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  • ISSN: 2373-9312
    Volume 9, Issue 8
    Research Article
    Carina Pereira da Silva*, Hemerson Iury Ferreira Magalhães, and Aníbal de Freitas Santos Júnior
    Introduction: Caffeine has been commonly used for the prevention and treatment of apnea-related symptoms in preterm infants. However, exposure to caffeine can influence weight gain in this population.
    Objectives: To evaluate the weight evolution of preterm newborns (NB), up to 34 weeks using caffeine citrate in a neonatal intensive care unit (NICU) of a philanthropic hospital in Salvador-Bahia-Brazil.
    Materials and Methods: This is a prospective longitudinal research with a descriptive character. The study evaluated the weight evolution of preterm infants up to 34 weeks exposed to caffeine citrate at doses ranging from 5mg/kg to 10mg/kg. Preterm infants with sepsis confirmed by blood culture and premature infants with congenital anomalies of the gastrointestinal tract were excluded from the study.
    Preliminary Results: Premature infants who received a maintenance dose of caffeine >5mg/kg/day had a slight reduction in weight gain. The use of caffeine associated with other factors did not have a negative impact on caloric gain. Premature infants < 32 weeks using caffeine required a higher intake of calories.
    Final Considerations: Caffeine contributes positively to the treatment of apnea in prematurity, but its catabolic effect can result in less weight gain in preterm infants.
    Shyam S. Meena, Monika Matlani, Deepika Meeena, and Vinita Dogra
    Introduction: Concurrent infections among tropical fevers like Dengue, Scrub typhus, Malaria, Chikungunya, Enteric fever and Leptospirosis have recently been recognized as an emerging problem. The objectives of this study were to determine the prevalence of concurrent infections among above mentioned tropical fevers in children hospitalized in an apex medical centre in North India and to correlate the epidemiology and therapeutic outcomes.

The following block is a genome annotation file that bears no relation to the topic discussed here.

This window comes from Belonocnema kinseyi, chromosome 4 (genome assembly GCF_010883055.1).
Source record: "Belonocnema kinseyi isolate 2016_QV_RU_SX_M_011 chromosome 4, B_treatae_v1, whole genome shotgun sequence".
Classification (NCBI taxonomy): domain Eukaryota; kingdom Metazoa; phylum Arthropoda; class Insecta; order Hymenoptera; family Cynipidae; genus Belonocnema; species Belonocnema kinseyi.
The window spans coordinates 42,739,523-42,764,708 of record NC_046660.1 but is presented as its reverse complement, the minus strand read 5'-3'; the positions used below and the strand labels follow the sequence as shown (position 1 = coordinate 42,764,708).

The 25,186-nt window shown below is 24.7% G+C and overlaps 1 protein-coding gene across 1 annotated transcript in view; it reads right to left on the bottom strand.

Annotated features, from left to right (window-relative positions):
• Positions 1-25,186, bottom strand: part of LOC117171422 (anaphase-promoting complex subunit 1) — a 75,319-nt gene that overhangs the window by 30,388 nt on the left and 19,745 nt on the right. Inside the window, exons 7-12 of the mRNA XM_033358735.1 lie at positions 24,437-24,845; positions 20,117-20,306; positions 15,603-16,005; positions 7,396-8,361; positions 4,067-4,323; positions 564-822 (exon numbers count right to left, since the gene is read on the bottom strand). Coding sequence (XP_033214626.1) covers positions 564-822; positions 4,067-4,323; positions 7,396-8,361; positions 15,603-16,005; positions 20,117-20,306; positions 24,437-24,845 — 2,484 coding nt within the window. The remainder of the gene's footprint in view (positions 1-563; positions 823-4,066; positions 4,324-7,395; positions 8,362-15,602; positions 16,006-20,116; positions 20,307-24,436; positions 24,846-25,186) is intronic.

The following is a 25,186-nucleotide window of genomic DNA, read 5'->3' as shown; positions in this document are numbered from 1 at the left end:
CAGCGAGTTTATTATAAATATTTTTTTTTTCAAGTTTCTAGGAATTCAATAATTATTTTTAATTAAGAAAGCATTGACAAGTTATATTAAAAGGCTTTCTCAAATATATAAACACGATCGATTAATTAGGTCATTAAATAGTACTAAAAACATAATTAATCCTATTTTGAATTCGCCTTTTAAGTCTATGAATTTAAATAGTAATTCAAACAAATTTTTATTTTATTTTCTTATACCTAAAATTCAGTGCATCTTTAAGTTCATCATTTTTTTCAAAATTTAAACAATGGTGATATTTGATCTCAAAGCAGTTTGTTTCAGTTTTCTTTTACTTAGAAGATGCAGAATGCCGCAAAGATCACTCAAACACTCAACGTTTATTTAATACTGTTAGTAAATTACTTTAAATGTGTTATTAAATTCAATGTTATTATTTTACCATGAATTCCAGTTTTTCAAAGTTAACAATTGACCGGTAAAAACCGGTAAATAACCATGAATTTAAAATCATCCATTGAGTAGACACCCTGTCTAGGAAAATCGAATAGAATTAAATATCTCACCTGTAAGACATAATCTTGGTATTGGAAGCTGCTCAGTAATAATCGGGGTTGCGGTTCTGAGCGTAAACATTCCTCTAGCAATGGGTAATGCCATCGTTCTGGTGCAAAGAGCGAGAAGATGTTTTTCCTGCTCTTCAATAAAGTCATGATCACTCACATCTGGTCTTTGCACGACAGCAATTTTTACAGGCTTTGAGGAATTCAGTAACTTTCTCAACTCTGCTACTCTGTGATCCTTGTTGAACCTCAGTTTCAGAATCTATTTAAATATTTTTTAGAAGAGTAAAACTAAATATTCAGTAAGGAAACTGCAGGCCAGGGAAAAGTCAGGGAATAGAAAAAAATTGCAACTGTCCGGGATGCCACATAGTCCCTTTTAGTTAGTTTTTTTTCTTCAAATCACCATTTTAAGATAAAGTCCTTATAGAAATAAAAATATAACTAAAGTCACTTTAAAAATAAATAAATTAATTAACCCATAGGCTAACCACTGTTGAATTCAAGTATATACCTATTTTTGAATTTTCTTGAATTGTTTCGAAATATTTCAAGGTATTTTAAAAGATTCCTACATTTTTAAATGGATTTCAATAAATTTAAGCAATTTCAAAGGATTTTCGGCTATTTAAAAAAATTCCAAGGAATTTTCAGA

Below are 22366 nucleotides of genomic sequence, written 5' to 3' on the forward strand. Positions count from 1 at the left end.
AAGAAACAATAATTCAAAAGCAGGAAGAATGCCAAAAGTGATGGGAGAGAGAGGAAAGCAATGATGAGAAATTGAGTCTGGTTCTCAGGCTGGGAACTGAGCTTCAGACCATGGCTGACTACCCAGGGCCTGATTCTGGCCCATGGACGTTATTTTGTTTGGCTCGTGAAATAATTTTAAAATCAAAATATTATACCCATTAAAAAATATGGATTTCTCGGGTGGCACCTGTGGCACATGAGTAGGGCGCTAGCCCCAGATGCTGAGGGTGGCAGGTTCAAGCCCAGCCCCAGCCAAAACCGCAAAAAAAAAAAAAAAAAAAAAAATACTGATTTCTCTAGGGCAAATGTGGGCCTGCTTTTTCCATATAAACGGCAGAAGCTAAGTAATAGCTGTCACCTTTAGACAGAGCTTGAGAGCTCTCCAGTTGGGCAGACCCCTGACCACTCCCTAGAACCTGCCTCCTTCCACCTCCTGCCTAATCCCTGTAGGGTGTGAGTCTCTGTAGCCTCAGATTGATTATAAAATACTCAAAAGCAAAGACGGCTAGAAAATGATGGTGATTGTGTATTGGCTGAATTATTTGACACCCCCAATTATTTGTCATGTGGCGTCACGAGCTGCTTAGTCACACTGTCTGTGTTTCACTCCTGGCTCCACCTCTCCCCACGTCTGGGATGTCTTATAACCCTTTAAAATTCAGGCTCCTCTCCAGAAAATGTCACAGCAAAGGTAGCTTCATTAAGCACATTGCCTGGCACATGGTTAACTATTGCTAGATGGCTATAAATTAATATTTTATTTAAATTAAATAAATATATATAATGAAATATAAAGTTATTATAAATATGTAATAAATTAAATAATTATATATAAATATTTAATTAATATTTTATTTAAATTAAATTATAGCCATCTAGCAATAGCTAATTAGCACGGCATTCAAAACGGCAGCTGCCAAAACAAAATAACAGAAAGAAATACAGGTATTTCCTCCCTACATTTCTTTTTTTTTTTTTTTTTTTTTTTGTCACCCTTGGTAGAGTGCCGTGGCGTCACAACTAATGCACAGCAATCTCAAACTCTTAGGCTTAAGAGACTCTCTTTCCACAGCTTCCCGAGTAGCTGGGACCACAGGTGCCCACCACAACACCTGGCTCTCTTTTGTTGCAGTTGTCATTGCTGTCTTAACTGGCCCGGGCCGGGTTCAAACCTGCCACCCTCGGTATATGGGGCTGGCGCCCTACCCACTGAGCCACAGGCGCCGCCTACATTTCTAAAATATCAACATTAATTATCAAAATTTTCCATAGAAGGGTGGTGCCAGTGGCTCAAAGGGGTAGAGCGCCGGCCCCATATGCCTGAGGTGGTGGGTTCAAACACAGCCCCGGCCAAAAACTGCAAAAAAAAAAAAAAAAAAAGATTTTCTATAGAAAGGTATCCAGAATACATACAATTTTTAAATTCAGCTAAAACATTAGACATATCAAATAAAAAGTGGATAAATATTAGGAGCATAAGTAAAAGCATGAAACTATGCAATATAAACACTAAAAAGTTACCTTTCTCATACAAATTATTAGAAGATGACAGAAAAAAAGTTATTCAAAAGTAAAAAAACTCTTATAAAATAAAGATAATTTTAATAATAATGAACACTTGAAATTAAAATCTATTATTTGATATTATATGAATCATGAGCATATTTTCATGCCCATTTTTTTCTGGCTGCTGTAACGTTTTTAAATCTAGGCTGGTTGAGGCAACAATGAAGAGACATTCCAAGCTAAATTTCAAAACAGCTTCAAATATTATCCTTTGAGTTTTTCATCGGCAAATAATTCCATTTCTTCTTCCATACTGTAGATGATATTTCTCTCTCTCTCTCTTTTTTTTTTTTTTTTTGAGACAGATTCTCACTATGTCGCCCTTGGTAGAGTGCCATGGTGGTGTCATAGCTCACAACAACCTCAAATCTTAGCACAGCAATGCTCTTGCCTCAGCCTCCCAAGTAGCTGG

Methods: This hospital based retrospective study was conducted over a period of 6 months, from June 2019 to December 2019. The clinical records of 126 patients who had been admitted in paediatric wards with tropical fevers were retrieved and investigated for the presence of concurrent infections.
    Results: Twenty six out of 126 patients were found to have different coinfections. The most common coinfection was Enteric fever with Malaria in eight patients while coinfection of Malaria and Scrub typhus was reported in six patients. Coinfections of Dengue with Malaria and Dengue along with Enteric fever were recorded in three patients. Whereas Dengue and Scrub typhus and Dengue with Chikungunya were observed in two (2) and one (1) patient respectively. Scrub typhus along with Enteric fever coinfection was observed in two (2) patients. Triple infection of Scrub typhus, Dengue and Plasmodium vivax Malaria was detected in one (1) patient. Thrombocytopenia, hepatitis and shock were the frequently noted complications in this study.
    Conclusions: Dengue, Scrub typhus, Malaria, Chikungunya and Enteric fever were the major aetiologies of tropical fevers which existed as coinfections. This resulted in the increase in severity of these infections along with different complications. Point of care testing for these infections greatly aids in the early diagnosis with significantly improved outcome.